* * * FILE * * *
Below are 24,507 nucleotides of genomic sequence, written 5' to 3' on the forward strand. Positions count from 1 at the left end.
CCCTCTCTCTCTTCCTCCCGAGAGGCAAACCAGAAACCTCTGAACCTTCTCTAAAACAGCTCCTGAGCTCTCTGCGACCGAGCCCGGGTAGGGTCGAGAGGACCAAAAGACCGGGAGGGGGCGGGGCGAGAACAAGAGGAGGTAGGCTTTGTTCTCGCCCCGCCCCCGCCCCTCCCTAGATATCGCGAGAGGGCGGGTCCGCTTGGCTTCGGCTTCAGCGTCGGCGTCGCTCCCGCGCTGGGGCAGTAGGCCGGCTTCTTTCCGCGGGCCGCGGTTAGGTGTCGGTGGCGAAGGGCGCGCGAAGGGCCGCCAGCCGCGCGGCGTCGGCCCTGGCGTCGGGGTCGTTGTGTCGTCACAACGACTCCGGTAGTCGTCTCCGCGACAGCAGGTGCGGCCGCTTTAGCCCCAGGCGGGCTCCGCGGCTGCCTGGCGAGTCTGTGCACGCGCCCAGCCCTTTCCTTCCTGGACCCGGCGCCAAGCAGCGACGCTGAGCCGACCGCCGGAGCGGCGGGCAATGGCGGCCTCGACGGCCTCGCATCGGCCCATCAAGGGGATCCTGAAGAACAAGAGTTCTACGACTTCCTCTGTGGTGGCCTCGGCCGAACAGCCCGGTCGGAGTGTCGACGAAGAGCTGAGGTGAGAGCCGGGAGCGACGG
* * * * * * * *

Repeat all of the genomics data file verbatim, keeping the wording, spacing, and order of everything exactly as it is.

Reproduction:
Below are 24,507 nucleotides of genomic sequence, written 5' to 3' on the forward strand. Positions count from 1 at the left end.
CCCTCTCTCTCTTCCTCCCGAGAGGCAAACCAGAAACCTCTGAACCTTCTCTAAAACAGCTCCTGAGCTCTCTGCGACCGAGCCCGGGTAGGGTCGAGAGGACCAAAAGACCGGGAGGGGGCGGGGCGAGAACAAGAGGAGGTAGGCTTTGTTCTCGCCCCGCCCCCGCCCCTCCCTAGATATCGCGAGAGGGCGGGTCCGCTTGGCTTCGGCTTCAGCGTCGGCGTCGCTCCCGCGCTGGGGCAGTAGGCCGGCTTCTTTCCGCGGGCCGCGGTTAGGTGTCGGTGGCGAAGGGCGCGCGAAGGGCCGCCAGCCGCGCGGCGTCGGCCCTGGCGTCGGGGTCGTTGTGTCGTCACAACGACTCCGGTAGTCGTCTCCGCGACAGCAGGTGCGGCCGCTTTAGCCCCAGGCGGGCTCCGCGGCTGCCTGGCGAGTCTGTGCACGCGCCCAGCCCTTTCCTTCCTGGACCCGGCGCCAAGCAGCGACGCTGAGCCGACCGCCGGAGCGGCGGGCAATGGCGGCCTCGACGGCCTCGCATCGGCCCATCAAGGGGATCCTGAAGAACAAGAGTTCTACGACTTCCTCTGTGGTGGCCTCGGCCGAACAGCCCGGTCGGAGTGTCGACGAAGAGCTGAGGTGAGAGCCGGGAGCGACGG